Revision Assistant Case Study: Hostos-Lincoln Academy, Bronx, NY

Feedback that Extends Teachers’ Reach

Writing and Future Success

Located in the South Bronx, New York, one of the poorest congressional districts within the United States, Hostos-Lincoln Academy serves students from a variety of backgrounds and circumstances. TC Niemann, an English teacher at the school who instructs students from the 6th to 12th grades, remarks that the value of knowing how to write well is, “the difference between languishing in poverty and getting access to higher education. The ones who learn how to write get out of the neighborhood and those who don’t, stay.” Mr. Niemann explains that one of the most significant challenges to helping students develop their writing skills is finding the time to provide individualized instruction. It takes a lot of time and attention for one to work with a large number of students with special needs, mark hundreds of papers with fast turnaround, help students understand the feedback one provides them and to try to get them to act on that feedback. Mr. Niemann was looking for a way to extend his reach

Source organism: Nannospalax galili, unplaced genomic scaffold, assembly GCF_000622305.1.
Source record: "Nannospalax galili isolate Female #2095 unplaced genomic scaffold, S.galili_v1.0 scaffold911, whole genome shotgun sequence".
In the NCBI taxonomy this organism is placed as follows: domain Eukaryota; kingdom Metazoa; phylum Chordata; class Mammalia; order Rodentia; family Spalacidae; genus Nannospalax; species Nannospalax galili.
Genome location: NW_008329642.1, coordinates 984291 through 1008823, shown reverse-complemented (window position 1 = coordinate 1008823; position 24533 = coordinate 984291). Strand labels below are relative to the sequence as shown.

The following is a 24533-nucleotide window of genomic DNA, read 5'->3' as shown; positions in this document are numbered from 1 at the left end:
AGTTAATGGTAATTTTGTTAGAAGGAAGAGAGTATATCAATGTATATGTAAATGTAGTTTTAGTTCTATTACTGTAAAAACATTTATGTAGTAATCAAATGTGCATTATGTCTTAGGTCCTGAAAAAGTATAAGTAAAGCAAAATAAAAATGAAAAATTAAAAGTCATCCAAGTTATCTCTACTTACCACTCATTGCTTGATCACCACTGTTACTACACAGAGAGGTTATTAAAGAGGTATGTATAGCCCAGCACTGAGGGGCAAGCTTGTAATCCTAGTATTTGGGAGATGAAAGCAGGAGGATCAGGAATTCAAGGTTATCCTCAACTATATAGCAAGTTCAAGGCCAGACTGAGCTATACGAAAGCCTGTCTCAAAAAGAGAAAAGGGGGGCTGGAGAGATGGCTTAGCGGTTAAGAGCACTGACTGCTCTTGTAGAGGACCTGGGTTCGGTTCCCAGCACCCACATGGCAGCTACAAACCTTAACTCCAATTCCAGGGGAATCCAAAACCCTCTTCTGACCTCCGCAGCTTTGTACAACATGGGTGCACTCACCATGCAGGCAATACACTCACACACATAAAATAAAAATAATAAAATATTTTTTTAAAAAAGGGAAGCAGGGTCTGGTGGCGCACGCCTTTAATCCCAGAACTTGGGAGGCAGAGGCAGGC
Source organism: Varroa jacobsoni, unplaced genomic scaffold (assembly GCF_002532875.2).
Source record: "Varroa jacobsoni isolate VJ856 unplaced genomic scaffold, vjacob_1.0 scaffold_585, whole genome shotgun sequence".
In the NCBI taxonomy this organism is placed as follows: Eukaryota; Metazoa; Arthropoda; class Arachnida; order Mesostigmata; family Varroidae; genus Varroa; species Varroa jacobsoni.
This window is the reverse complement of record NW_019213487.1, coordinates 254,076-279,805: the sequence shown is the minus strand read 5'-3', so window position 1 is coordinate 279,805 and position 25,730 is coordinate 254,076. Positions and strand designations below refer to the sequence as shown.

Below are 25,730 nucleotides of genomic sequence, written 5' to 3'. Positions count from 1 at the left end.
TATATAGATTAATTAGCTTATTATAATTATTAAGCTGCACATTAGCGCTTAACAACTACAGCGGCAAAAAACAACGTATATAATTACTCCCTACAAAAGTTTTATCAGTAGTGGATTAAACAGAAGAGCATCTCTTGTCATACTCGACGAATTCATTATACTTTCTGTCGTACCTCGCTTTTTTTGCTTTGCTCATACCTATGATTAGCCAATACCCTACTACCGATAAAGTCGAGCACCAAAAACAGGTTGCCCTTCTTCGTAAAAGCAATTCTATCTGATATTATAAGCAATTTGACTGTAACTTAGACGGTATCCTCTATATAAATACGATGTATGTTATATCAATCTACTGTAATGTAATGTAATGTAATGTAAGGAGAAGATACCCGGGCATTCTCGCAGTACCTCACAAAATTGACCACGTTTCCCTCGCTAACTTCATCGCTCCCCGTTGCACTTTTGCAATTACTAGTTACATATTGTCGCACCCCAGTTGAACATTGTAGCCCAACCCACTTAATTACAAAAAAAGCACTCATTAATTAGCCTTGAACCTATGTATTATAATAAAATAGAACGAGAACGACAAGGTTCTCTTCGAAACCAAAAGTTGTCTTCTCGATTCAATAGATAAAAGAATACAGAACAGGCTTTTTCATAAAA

Recognizing the high stakes at play for his students, Mr. Niemann had a strong motivation to overcome these challenges. He set out to search for tools that could help him provide feedback more efficiently. He came across information about Revision Assistant and contacted the people administering its pilot. Soon after, his school became a participant. Revision Assistant intrigued Mr. Niemann because it went beyond simply providing scores--its aim was to help students become better writers by putting them into the driver’s seat of the revision process. Mr. Niemann thought that the system was worth a try if it could direct students to go back and revise their written works.

125 students from the 7th and 10th grades and Advanced Placement classes participated. Revision Assistant developers were on hand in person to observe and work with students and teachers as they used the tool. Mr. Niemann began an assignment with pre-writing exercises. Working closely with his younger students, they would organize and structure their initial drafts before submitting them into the system. Advanced students started more independently. Students would then proceed through revision, reaching out to Mr. Niemann if they had any questions. Rubrics were shared with the students, but more attention was paid to the rubrics at the end of an assignment so that the younger students would not be so bewildered by them. Once final drafts were submitted to Mr. Niemann, he conducted tasks on his own that Revision Assistant was not designed to do, such as fact checking, before assigning final grades.